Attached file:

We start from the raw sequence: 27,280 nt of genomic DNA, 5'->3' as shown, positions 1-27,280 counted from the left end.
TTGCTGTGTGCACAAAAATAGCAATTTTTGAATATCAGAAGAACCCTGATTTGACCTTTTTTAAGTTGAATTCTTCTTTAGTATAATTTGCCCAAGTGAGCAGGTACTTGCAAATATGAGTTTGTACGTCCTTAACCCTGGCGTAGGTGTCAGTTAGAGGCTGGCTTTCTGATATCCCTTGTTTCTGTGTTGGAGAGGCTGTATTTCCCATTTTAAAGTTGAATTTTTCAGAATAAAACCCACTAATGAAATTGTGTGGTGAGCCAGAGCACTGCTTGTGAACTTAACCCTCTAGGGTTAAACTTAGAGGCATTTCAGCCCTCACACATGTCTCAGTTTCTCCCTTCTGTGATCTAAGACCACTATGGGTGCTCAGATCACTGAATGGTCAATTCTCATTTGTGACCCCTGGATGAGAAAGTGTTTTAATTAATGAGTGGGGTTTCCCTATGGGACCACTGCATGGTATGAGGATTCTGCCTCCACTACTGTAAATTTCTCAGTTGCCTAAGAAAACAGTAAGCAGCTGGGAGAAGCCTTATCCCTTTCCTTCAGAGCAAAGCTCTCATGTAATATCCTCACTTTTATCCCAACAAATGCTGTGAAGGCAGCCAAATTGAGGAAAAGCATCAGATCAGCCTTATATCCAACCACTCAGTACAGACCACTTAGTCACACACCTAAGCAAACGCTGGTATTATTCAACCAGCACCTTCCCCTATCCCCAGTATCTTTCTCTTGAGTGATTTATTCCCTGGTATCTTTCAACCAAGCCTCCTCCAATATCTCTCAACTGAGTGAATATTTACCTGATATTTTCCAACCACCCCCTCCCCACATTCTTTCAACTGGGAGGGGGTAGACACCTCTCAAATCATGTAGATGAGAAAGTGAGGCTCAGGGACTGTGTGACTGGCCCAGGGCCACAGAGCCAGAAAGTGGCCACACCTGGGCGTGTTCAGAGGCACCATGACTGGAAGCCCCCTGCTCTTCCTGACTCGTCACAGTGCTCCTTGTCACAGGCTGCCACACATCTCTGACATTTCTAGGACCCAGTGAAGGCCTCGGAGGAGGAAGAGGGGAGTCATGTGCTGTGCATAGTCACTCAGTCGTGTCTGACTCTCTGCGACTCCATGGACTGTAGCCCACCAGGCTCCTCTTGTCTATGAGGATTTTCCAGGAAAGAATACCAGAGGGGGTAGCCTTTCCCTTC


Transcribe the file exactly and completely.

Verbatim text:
We start from the raw sequence: 27,280 nt of genomic DNA, 5'->3' as shown, positions 1-27,280 counted from the left end.
TTGCTGTGTGCACAAAAATAGCAATTTTTGAATATCAGAAGAACCCTGATTTGACCTTTTTTAAGTTGAATTCTTCTTTAGTATAATTTGCCCAAGTGAGCAGGTACTTGCAAATATGAGTTTGTACGTCCTTAACCCTGGCGTAGGTGTCAGTTAGAGGCTGGCTTTCTGATATCCCTTGTTTCTGTGTTGGAGAGGCTGTATTTCCCATTTTAAAGTTGAATTTTTCAGAATAAAACCCACTAATGAAATTGTGTGGTGAGCCAGAGCACTGCTTGTGAACTTAACCCTCTAGGGTTAAACTTAGAGGCATTTCAGCCCTCACACATGTCTCAGTTTCTCCCTTCTGTGATCTAAGACCACTATGGGTGCTCAGATCACTGAATGGTCAATTCTCATTTGTGACCCCTGGATGAGAAAGTGTTTTAATTAATGAGTGGGGTTTCCCTATGGGACCACTGCATGGTATGAGGATTCTGCCTCCACTACTGTAAATTTCTCAGTTGCCTAAGAAAACAGTAAGCAGCTGGGAGAAGCCTTATCCCTTTCCTTCAGAGCAAAGCTCTCATGTAATATCCTCACTTTTATCCCAACAAATGCTGTGAAGGCAGCCAAATTGAGGAAAAGCATCAGATCAGCCTTATATCCAACCACTCAGTACAGACCACTTAGTCACACACCTAAGCAAACGCTGGTATTATTCAACCAGCACCTTCCCCTATCCCCAGTATCTTTCTCTTGAGTGATTTATTCCCTGGTATCTTTCAACCAAGCCTCCTCCAATATCTCTCAACTGAGTGAATATTTACCTGATATTTTCCAACCACCCCCTCCCCACATTCTTTCAACTGGGAGGGGGTAGACACCTCTCAAATCATGTAGATGAGAAAGTGAGGCTCAGGGACTGTGTGACTGGCCCAGGGCCACAGAGCCAGAAAGTGGCCACACCTGGGCGTGTTCAGAGGCACCATGACTGGAAGCCCCCTGCTCTTCCTGACTCGTCACAGTGCTCCTTGTCACAGGCTGCCACACATCTCTGACATTTCTAGGACCCAGTGAAGGCCTCGGAGGAGGAAGAGGGGAGTCATGTGCTGTGCATAGTCACTCAGTCGTGTCTGACTCTCTGCGACTCCATGGACTGTAGCCCACCAGGCTCCTCTTGTCTATGAGGATTTTCCAGGAAAGAATACCAGAGGGGGTAGCCTTTCCCTTC